Hi John,

            I’m getting the same error in my Android simulator, so from your response I gathered the problem is most-likely related to my own code. Especially because the routing works just fine from within the base MVC code (Should’ve checked that before posting my question here).

            In any case, I’ll post what i did wrong here for future reference.

          • Wouter Van den Bosch says:

            Hi again John,

            I’ve hit what I think is either an issue in either the framework as it is, or either a misconception in my understanding of it (The latter being most likely).

            I went back to the base MVC code to test whether I could call the default Home controller’s action from within the Accounts controller code.

            And indeed, when I change line #20 from:

            return this.view("Default", model);

            to

            return this.view("Home.Default", model);

            the application opens with the Home.Default view loaded.

            Now based on your previous answer I made some assumptions. As you said :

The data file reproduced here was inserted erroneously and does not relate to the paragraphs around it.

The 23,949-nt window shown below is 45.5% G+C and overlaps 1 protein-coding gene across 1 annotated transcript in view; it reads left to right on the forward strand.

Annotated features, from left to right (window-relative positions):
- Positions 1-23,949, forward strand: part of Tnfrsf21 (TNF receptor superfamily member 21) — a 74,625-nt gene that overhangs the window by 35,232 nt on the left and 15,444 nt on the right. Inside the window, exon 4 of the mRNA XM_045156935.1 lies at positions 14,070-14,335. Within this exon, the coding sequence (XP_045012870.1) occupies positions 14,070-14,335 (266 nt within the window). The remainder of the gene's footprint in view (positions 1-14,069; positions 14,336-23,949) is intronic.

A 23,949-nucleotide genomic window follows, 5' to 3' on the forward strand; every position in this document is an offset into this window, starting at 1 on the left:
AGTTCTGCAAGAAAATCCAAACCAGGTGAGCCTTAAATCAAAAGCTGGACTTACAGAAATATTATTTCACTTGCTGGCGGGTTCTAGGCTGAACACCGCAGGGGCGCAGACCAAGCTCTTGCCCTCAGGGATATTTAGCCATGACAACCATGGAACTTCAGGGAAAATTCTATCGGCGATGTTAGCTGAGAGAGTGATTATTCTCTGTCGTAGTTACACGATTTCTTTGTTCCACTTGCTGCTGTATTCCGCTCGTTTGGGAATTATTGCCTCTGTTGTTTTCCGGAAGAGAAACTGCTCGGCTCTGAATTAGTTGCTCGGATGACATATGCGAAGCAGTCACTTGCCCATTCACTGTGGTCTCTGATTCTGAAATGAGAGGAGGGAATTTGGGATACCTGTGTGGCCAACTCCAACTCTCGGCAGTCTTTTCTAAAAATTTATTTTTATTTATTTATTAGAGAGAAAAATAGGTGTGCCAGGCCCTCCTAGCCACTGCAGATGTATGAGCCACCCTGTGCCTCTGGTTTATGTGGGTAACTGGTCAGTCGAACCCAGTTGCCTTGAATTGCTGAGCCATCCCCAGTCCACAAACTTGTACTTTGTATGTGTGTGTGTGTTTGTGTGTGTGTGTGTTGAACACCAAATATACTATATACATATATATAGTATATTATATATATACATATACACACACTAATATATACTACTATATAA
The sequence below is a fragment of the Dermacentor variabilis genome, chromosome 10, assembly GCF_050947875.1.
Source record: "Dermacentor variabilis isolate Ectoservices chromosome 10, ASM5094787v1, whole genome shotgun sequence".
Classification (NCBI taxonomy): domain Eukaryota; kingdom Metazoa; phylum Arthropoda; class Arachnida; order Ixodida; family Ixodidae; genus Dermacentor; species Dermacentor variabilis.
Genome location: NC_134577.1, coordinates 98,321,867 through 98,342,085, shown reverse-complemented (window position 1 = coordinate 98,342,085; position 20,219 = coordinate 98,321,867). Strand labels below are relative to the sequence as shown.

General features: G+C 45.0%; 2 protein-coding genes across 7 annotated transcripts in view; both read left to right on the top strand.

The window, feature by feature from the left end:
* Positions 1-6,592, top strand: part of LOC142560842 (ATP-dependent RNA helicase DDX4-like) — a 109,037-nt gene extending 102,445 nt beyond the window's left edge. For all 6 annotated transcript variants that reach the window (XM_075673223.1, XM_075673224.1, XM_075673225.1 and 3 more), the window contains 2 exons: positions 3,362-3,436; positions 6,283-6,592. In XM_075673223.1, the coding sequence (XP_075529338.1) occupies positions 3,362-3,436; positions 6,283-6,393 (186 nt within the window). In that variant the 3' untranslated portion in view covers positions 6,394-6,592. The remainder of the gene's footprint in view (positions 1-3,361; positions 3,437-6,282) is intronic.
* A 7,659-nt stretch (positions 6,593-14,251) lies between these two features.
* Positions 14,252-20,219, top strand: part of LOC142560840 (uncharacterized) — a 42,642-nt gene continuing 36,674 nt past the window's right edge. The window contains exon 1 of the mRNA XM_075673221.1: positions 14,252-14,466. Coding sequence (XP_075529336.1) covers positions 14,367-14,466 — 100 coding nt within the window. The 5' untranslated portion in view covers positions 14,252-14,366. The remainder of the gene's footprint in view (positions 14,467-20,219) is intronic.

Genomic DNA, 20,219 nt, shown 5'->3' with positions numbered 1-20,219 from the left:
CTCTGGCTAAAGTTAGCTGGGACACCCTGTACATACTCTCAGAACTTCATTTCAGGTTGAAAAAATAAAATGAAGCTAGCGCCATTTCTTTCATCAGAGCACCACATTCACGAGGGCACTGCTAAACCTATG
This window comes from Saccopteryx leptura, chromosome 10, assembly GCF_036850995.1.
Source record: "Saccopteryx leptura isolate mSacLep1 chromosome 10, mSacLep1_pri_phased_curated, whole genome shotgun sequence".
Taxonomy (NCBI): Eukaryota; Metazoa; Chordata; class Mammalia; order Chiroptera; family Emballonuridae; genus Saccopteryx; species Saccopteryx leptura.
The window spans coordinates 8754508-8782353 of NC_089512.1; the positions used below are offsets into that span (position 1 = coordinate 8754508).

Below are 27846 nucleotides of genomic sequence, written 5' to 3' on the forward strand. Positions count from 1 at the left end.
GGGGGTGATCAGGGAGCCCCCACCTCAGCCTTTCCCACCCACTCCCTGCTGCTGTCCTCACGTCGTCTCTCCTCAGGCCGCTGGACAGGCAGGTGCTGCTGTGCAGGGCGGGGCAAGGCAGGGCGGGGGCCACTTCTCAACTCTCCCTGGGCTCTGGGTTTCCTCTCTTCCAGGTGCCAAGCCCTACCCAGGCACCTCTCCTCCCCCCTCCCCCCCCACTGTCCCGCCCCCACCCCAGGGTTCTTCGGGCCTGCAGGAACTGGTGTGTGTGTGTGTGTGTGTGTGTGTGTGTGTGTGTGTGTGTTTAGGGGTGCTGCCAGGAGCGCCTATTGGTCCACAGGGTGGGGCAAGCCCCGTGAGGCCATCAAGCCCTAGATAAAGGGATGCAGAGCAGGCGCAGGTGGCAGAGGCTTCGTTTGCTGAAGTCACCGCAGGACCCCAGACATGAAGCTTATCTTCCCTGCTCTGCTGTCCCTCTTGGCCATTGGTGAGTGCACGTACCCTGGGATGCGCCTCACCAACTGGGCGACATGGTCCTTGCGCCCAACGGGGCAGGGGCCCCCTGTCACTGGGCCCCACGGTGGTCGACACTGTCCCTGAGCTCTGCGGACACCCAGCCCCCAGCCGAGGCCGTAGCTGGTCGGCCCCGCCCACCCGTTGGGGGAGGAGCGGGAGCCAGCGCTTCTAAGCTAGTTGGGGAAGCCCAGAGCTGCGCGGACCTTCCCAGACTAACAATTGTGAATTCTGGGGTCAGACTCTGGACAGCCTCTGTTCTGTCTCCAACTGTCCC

if(authenticated) {
            return this.View("Foo.Action"); // or 'Foo/Action' where Foo is the name of your controller
            }
            return this.View();

            I figured indeed that we were talking actions here. I assume that return this.view("Home.Default", model); would call Home’s Default action and thus render the Default view. But it does not call the action. It renders the view called ‘Default’, skipping the action code alltogether.

            In my own implementation, the action I was calling, just had an alert(‘Hello’) so far, without calling for a view (I was going to fill that in as soon as I got the Hello message). Hence things not working in my implementation, and things seemingly working in the base code.

            Now a number of things are possible :

            a) I slightly misunderstood the way the framework works and it is indeed very normal that the view is called, and not the action. In that case I just need to start working with this in mind, passing on the correct models and such from within the originating controller code.

            or